Professsional Editing

Discussion and practice in
professional editing. Specific focus on editing of articles, books, and reports
with a focus on logic, clarity, coherence, consistency of tone and style, and
conventional grammar and punctuation. Pre: 306, 311, 313, 403, or 405; or


The Overall Course Goals for English
408 are twofold—1). to introduce students to the very real elements involved in
becoming and establishing one’s self as a professional editor/copyeditor/proofreader
in the ever-evolving world of publishing and 2). to nurture students in their
individual investigations into the difference between writing well and editing
well by helping them develop the ability to find and fix everything possible in
a given manuscript.


There are three Student Learning
Outcomes for English 408: 1). develop thinking and problem solving skills in
relation to working with written text (i.e., “What are the problems with this
manuscript, and how do I fix them?”), 2). understand the research and depth of
knowledge required to be a strong and effective editor/copyeditor/proofreader
(i.e., “Know the basics, do the research, and make a manuscript the best it can
be.”), and 3). be able to apply what is learned in class to any new piece of
writing with the confidence of an emerging professional


As a class, we will take a field
trip to a local publishing company. The overall design of the course will span
sixteen weeks with a different editing “problem” or “situation” as the focus
for each week (i.e., “Clichés, Jargon, and Clutter” and “The Digital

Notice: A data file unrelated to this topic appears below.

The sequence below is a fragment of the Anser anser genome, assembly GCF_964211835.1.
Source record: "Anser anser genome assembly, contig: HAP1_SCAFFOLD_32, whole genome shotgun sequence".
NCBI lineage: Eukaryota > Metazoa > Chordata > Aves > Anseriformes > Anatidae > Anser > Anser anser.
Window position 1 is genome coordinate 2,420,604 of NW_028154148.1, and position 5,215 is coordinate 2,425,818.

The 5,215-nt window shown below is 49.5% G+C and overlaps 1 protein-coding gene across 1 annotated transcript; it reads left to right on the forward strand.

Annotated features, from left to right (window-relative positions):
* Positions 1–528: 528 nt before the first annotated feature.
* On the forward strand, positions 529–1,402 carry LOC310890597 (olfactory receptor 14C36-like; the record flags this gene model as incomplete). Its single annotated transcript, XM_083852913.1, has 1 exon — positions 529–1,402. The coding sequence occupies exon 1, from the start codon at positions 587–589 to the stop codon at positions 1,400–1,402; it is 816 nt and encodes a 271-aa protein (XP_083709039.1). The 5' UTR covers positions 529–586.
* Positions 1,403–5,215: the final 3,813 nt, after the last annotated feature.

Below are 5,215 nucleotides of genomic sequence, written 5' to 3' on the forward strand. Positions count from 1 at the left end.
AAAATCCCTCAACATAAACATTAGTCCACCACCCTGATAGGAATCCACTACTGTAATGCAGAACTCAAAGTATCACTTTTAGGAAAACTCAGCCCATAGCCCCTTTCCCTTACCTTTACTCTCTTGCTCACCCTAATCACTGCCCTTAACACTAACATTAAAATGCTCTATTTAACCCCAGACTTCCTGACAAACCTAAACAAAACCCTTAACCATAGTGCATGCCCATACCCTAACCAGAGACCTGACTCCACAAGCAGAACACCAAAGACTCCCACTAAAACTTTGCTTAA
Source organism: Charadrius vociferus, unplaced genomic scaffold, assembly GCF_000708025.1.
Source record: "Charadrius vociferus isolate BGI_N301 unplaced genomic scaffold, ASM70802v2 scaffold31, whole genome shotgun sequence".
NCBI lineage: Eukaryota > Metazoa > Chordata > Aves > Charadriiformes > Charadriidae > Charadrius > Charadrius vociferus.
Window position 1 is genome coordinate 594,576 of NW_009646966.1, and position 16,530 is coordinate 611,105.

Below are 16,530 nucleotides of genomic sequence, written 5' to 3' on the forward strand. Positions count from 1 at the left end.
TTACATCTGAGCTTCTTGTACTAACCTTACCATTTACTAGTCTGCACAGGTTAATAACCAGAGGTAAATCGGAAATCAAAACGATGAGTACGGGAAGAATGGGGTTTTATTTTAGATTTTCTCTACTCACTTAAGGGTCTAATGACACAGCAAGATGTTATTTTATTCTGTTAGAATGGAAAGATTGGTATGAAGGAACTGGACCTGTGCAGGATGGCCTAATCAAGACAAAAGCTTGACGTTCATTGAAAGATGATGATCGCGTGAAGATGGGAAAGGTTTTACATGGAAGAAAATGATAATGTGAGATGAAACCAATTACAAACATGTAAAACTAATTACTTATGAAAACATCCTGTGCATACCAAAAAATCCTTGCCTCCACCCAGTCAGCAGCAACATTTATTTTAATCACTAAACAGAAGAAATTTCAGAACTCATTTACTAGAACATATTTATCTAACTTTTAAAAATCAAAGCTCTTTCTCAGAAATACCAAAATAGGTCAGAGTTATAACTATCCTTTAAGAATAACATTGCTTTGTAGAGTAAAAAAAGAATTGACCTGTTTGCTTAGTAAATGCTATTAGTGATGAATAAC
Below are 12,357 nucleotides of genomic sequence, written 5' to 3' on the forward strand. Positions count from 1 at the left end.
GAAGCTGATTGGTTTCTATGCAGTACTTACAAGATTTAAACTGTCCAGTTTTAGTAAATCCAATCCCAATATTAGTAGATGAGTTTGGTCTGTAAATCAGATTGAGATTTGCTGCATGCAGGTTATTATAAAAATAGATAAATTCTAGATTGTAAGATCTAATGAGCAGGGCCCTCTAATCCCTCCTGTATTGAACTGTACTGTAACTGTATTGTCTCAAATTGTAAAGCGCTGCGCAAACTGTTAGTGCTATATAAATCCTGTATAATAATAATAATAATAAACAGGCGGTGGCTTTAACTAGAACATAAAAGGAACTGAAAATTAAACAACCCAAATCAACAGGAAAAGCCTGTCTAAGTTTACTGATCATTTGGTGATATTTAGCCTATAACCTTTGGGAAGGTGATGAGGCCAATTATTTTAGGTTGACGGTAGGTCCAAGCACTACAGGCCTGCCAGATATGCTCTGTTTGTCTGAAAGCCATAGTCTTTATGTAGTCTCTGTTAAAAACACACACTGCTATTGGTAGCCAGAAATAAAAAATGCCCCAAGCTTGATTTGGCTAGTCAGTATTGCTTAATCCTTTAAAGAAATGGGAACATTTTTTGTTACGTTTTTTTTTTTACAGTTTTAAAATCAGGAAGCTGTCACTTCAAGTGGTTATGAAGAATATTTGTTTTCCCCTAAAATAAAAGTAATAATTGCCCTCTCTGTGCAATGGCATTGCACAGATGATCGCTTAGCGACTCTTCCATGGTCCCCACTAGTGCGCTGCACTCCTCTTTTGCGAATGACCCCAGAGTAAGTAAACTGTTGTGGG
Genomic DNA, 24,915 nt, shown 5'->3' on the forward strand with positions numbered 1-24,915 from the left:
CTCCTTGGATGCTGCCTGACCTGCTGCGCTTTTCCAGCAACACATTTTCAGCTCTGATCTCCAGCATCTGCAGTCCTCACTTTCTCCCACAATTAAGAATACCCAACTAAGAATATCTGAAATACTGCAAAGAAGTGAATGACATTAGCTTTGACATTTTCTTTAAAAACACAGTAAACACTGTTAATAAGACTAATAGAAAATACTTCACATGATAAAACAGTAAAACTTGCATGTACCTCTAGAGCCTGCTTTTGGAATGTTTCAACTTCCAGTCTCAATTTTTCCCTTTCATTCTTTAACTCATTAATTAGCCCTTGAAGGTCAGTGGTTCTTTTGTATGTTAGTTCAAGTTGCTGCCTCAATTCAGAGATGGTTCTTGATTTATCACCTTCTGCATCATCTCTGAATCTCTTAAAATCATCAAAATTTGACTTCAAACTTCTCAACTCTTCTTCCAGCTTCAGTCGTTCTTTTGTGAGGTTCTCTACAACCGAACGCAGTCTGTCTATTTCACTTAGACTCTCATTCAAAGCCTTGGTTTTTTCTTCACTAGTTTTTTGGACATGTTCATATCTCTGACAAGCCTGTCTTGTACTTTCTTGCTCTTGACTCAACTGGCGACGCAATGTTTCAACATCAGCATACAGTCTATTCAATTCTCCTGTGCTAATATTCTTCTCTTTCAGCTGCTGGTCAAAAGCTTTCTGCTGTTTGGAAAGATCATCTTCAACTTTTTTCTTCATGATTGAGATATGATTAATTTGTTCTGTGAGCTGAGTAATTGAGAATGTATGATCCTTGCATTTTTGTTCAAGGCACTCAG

Revolution”). Classes will involve weekly readings and editing activities along
with quizzes. Grades will largely be based on the accuracy of the editing on
those activities and taking those quizzes; however, there will also be one
graded writing assignment that has two parts (hence two separate writing
grades). There will not be a final exam for this course.


I must express strongly that
students enrolled in 408 should have a solid grasp on grammar consistencies
within the English language. All enrolled will be expected to work on a
professional level and will be graded accordingly.


The primary course text is The Copyeditor’s Handbook: A Guide for Book
Publishing and Corporate Communications
(Third Edition) by Amy Einsohn. The
secondary course text, which is strongly recommended but not required, is The Chicago Manual of Style: The Essential
Guide for Writers, Editors, and Publishers
(16th Edition). In
addition, students should have access to a dictionary (whether print or online)
that is more prescriptive (proposing “correct” usage) and less descriptive
(“neutral”) and one that lists the most common definition first, versus giving
definitions in historical order. Other grammar and language usage handbooks
will also be useful to students enrolled in 408.